The service works closely with local, national and international employers, acting as a gateway to the business world.

Visit our Careers Service pages for further information. [http://www.lincoln.ac.uk/home/campuslife/studentsupport/careersservice/]

Additional Costs

For each course students may find that there are additional costs. These may be with regard to the specific clothing, materials or equipment required, depending on their subject area. Some courses provide opportunities for students to undertake field work or field trips. Where these are compulsory, the cost for the travel, accommodation and meals may be covered by the University and so is included in the fee. Where these are optional students will normally (unless stated otherwise) be required to pay their own transportation, accommodation and meal costs.

With regards to text books, the University provides students who enrol with a comprehensive reading list and our extensive library holds either material or virtual versions of the core texts that students are required to read. However, students may prefer to purchase some of these for themselves and will therefore be responsible for this cost. Where there may be exceptions to this general rule, information will be displayed in a section titled Other Costs below.

Related Courses

The BSc (Hons) Computer Science degree provides you with the opportunity to develop the experience, skills and knowledge to design and develop a variety of software and hardware computing solutions for real-world problems. Particular attention is paid to cutting-edge topics, such as artificial intelligence and human-computer interaction, in addition to core computer science disciplines. This aims to ensure that your studies are at the forefront of research in the field. In addition, you are encouraged to work with academics on research projects, such as with MARC the robot.
The MComp Computer Science degree is a four-year, integrated Master's degree is designed to give the experience, skills and knowledge to design and develop a variety of software and hardware computing solutions for real-world problems.
This research-informed BSc (Hons) Mathematics degree aims to provide a fundamental education in the fascinating field of mathematics, including pure and applied mathematics. Students have opportunities to work alongside academic staff on challenging projects, which could contribute to academic research or collaboration with industry.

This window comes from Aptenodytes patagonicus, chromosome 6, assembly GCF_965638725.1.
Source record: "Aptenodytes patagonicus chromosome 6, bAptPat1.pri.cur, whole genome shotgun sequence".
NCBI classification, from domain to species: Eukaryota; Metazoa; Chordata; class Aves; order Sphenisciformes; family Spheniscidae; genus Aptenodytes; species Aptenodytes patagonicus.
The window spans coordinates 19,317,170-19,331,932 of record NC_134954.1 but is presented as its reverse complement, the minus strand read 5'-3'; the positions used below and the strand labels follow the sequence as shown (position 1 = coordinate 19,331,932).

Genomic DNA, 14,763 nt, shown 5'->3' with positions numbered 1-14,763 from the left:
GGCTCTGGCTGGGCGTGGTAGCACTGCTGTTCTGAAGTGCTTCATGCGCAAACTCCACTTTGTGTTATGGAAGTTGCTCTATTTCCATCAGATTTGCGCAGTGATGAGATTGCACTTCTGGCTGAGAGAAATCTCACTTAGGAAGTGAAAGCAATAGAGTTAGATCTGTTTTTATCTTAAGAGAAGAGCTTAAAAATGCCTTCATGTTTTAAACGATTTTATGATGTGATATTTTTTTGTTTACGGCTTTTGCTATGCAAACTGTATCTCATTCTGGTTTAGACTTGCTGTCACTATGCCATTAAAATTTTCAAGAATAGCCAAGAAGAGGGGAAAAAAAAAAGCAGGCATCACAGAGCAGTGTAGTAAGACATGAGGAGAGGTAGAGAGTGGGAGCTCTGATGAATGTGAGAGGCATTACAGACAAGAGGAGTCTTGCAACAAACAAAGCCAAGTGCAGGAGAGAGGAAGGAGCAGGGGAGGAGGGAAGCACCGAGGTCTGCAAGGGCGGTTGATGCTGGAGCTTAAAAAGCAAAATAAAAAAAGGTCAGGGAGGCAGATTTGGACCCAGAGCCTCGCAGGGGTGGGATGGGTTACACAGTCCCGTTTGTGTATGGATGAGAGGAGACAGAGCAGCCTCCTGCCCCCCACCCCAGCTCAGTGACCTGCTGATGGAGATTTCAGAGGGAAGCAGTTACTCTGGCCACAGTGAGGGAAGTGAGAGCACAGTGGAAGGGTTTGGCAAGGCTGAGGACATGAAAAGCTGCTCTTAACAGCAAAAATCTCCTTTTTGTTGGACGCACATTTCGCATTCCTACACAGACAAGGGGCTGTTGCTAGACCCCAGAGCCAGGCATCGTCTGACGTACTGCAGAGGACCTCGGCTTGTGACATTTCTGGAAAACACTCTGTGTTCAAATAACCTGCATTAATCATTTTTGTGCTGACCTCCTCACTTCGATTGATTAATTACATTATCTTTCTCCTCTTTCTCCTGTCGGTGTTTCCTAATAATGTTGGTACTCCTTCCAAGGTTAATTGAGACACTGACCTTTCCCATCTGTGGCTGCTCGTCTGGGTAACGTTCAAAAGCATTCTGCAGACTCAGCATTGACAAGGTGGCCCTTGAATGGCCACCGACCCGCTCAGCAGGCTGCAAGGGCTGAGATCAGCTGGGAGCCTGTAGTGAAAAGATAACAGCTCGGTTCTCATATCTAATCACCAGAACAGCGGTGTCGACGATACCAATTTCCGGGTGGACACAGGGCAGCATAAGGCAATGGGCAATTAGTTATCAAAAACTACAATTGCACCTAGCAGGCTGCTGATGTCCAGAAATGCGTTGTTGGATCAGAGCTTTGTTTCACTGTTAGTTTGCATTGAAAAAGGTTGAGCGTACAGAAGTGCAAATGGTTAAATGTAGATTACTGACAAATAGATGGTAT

The research-informed MMath Mathematics degree aims to provide a fundamental education in mathematics, including pure and applied mathematics. There will be opportunities for students to develop high-level mathematical and problem-solving skills and to apply these in a variety of contexts. Students will also have the chance to work alongside fellow undergraduates and academic staff on projects.
The BEng (Hons) Mechanical Engineering degree at Lincoln aims to produce graduates who are highly skilled, creative engineers who can adapt to new challenges and deliver sustainable solutions for modern society.
The MEng (Hons) Mechanical Engineering degree at Lincoln aims to produce graduates who are highly skilled, creative engineers who can adapt to new challenges and deliver sustainable solutions for modern society. As a student in Mechanical Engineering, you will study core mechanical engineering subjects and specialise in the design and analysis of advanced mechanical and energy systems.
The BEng (Hons) Electrical Engineering (Control Systems) is a specialist engineering course, informed by industry. The programme aims to develop students into skilled, creative engineers who can adapt to new challenges and deliver sustainable solutions for modern society.
The MEng (Hons) Electrical Engineering (Control Systems) is a specialist engineering course, informed by industry. The programme aims to develop students into skilled, creative engineers who can adapt to new challenges and deliver sustainable solutions for modern society.
Electrical engineering is essential to the modern world, encompassing everything from energy and automation through to communications and transport. The MEng (Hons) Electrical Engineering programme is designed to equip students with the skills to succeed as the engineers of the future.
The BEng (Hons) Electrical Engineering (Power and Energy) degree offers students the opportunity to specialise in the fields of power systems and energy on both a large and small scale, exploring the generation of electricity for modern society.
The MEng (Hons) Electrical Engineering (Power and Energy) degree offers students the opportunity to specialise in the fields of power systems and energy on both a large and small scale, exploring the generation of electricity for modern society.

Introduction

Electrical engineering is essential to the modern world, encompassing everything from energy and automation through to communications and transport. The BEng (Hons) Electrical Engineering programme is designed to equip students with the skills to succeed as the engineers of the future.

Founded in collaboration with Siemens, the University of Lincoln’s School of Engineering has a core philosophy of research-led teaching. Our innovative industrial collaborations has led to a generous programme of bursaries and workplace experience opportunities. Further details can be found using the link at the top of this page.